Southern Bastards is just beginning but so far it has all the makings of a riveting crime-noir. By using the American South as their setting, Aaron and Latour are firmly in "write what you know" territory and it's working for them. This issue makes it evident that hey have an excellent grasp of where they want to take this story and what they want to accomplish. As Earl gets sucked deeper and deeper back into Craw County, we'll learn more about the town and how the places that you grow up can grow to define you. Southern Bastards is a country-fried gem of a comic book dripping in blood and BBQ Sauce. Can I get a hell yeah? Read Full Review

  • 9.0
    Coming Up Comics - Timothy Merritt Apr 30, 2014

    This was a fine beginning to what promises to be a great new series, one that already has the industry abuzz with praise. With a second printing already scheduled, this is sure to be a book to jump on immediately, and one that will no doubt be a talk of the comics community throughout the year. Read Full Review

  • 8.8
    Entertainment Fuse - Jim Bush May 3, 2014

    Southern Bastards #1 is yet another impressively strong debut from Image Comics, a publisher who has been unveiling promising new series over the past few years like its nothing. The note from Aaron and Latour at the end of the issue promises a lot of future mayhem and unsavory characters. I have a feeling Earl, who says the first words of the series, three days, his expectation of how long hell be in town is going to be here for much longer and will face a whole heaping pile of unfriendly sorts. Read Full Review

  • 8.0
    Comic Book Resources - Jim Johnson Apr 30, 2014

    Aaron and Latour completely, and wisely, stay away from any racial topics, as their story isn't about race or social issues; it's about attitudes, and how the wrong ones on both the part of the observed and the observers can unfairly and negatively impact an entire region. "Southern Bastards" #1 beautifully shows how ugly such broad and misguided assumptions can be, and it's an increasingly tense and captivating lesson. Read Full Review

  • 8.0
    All-Comic - Dan Pennacchia May 1, 2014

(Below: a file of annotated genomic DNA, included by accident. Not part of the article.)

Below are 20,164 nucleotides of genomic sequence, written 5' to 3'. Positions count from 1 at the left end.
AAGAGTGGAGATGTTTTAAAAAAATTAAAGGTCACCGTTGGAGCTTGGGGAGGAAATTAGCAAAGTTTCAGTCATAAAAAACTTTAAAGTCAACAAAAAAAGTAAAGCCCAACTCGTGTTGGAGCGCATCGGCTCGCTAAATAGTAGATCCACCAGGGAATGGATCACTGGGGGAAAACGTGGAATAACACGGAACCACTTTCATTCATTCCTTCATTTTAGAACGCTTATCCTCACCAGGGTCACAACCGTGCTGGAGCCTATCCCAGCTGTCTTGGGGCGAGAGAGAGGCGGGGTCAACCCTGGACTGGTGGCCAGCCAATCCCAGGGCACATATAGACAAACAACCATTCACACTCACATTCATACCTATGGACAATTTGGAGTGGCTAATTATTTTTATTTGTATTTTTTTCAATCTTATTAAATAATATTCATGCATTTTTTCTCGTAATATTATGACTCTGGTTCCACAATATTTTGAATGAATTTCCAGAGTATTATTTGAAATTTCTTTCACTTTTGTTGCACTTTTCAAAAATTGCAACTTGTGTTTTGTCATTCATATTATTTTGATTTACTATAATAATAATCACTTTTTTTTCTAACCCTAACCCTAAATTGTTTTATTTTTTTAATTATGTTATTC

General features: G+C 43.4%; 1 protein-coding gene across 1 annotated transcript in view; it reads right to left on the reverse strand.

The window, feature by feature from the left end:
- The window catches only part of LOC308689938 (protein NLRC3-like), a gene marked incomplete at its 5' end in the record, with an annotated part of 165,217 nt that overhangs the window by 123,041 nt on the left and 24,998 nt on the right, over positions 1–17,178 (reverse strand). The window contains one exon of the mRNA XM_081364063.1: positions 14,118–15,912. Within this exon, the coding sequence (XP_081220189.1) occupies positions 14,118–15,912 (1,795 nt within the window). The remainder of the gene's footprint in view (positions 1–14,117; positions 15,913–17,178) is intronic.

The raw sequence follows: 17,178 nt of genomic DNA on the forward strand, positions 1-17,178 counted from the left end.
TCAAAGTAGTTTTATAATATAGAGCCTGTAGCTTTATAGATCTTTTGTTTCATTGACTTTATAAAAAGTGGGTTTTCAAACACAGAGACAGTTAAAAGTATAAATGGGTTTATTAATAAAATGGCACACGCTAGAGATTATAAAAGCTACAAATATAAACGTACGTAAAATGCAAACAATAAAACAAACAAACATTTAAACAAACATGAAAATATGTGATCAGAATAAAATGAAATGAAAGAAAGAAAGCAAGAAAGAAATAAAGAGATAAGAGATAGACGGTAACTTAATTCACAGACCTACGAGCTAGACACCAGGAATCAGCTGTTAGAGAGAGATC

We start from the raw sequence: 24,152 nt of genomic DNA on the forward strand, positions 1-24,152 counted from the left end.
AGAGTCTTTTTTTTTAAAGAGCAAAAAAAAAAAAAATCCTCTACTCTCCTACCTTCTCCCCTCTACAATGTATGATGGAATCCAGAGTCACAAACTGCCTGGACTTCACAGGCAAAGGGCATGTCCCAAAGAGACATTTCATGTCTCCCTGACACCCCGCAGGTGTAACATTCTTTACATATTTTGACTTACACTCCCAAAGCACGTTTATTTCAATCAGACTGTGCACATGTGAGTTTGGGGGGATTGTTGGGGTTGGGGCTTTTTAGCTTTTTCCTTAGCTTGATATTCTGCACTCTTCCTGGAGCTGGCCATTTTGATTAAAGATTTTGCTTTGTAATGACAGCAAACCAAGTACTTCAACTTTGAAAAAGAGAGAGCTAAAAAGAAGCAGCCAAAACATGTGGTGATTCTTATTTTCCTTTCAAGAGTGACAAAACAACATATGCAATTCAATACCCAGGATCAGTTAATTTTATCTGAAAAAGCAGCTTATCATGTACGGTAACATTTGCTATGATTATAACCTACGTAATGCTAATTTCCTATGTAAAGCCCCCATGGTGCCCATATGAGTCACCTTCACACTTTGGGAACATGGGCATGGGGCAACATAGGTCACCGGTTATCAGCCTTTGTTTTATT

This story speaks to the culture of the south. It is an intimate setting of small towns where everyone knows everyone. More importantly, everyone knows everyone's secrets. Southern Bastards looks to showcase a world where the rules work a bit differently and violence is always waiting. Read Full Review

  • 8.0
    Comics Bulletin - Travis Moody May 6, 2014

    B #1's got everything to fill your bible belt hollowed-bellied needs, slab of JD ribs and tater salad included. Read Full Review

  • 8.0
    Florida Geek Scene - Brian Reed Apr 30, 2014

    My criteria for a good book has always been, “Do I want to read more?” Yes, I do. I want more of this, and even more telling is, since more is a month away, I'm likely to read what I have a few more times. Easily my favorite new book in the last few months. Read Full Review

  • 7.2
    Nerds On The Rocks - Frank Lanza Apr 30, 2014

    Southern Bastards seems like the kind of book that you'd read just to make yourself feel a little bit uncomfortable. Because you like how it feels, and because you know this kind of stuff is probably happening in some backwater county right now. Aaron seems to know his source material and it's got an air of authenticity about it. Southern Bastards is off to a solid start and is looking like another great Image book in the works. Read Full Review

  • 7.0
    Newsarama - Michael Moccio May 1, 2014

    Jason Aaron does an admirable job with the first issue of this new southern series. He makes the protagonist's goals clear, shows who's standing between the protagonist and his goal, and sets up the culture of the environment through the reactions of the town to the casual, violent actions taken by the townsfolk. Unfortunately, he and artist Jason Latour don't fully realize the potential of the narrative. Read Full Review